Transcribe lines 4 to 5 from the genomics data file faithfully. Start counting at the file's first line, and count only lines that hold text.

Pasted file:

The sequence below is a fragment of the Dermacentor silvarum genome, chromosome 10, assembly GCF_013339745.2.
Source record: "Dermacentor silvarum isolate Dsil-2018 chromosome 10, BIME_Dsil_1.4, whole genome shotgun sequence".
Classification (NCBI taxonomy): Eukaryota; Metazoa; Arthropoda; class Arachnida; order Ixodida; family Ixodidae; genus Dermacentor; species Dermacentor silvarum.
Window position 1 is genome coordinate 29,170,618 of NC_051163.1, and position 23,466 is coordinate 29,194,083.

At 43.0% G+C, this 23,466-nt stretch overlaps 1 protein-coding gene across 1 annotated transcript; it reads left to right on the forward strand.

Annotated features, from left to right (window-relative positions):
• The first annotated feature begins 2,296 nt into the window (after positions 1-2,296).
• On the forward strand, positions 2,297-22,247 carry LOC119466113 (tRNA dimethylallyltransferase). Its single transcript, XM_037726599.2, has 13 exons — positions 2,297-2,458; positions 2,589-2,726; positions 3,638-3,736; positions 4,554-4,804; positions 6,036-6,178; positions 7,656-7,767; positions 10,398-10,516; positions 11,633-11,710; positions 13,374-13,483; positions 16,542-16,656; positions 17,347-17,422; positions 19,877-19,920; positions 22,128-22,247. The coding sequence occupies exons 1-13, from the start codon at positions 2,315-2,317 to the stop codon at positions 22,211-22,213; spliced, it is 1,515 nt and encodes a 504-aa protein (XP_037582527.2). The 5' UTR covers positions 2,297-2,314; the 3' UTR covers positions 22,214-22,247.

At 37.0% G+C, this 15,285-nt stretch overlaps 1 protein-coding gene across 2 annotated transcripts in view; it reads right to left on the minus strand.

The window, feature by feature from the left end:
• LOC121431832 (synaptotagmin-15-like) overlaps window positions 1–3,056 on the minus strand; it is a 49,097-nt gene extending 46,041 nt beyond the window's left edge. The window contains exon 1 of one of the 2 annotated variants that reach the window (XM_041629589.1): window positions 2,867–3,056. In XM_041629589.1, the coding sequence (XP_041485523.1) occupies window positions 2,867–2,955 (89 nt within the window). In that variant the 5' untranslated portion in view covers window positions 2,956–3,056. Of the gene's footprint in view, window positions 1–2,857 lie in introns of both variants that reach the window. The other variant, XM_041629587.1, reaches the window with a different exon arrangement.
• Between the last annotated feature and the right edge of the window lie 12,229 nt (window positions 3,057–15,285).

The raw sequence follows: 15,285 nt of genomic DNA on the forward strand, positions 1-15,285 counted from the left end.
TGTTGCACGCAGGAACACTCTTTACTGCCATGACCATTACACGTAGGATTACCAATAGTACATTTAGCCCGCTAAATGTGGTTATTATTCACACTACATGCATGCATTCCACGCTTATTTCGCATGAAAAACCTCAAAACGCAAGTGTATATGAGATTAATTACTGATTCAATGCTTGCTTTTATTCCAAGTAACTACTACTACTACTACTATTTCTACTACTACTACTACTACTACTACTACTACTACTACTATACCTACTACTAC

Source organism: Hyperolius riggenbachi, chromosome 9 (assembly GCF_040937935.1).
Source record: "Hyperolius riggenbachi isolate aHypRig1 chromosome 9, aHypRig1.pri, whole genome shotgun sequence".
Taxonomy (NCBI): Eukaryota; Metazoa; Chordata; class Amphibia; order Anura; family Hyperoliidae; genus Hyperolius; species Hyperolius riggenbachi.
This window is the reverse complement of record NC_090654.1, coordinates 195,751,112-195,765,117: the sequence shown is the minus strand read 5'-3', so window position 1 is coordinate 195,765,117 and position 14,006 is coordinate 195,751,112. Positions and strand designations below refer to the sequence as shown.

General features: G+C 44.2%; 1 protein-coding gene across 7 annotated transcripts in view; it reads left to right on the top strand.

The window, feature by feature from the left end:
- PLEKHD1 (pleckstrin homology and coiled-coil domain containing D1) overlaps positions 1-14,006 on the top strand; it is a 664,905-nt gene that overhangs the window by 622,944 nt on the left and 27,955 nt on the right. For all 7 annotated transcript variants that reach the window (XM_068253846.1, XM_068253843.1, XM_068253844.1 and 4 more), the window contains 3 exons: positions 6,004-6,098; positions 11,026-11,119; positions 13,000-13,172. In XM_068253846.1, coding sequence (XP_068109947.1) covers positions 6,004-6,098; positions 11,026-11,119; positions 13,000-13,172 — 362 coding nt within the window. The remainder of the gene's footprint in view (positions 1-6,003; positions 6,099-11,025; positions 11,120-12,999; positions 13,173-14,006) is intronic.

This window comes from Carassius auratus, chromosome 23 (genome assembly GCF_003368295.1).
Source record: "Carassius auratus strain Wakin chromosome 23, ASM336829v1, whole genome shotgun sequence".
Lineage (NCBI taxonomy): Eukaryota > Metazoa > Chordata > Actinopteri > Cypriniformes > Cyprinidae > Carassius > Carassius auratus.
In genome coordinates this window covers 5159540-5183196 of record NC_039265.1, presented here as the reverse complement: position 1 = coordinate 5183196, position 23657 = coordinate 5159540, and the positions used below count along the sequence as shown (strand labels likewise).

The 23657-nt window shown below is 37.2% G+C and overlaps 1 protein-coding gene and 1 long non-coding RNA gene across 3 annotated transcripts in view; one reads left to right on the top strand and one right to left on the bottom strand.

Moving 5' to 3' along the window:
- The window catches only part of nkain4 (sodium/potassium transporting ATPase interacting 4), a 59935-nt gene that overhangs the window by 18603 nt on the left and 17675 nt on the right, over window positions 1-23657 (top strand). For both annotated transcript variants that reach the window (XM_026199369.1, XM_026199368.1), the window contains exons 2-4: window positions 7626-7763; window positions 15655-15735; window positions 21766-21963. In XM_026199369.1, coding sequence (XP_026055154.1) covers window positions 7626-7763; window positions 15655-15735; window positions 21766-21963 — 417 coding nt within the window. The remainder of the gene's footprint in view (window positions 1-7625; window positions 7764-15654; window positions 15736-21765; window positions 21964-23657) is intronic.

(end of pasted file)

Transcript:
Window position 1 is genome coordinate 29,170,618 of NC_051163.1, and position 23,466 is coordinate 29,194,083.

At 43.0% G+C, this 23,466-nt stretch overlaps 1 protein-coding gene across 1 annotated transcript; it reads left to right on the forward strand.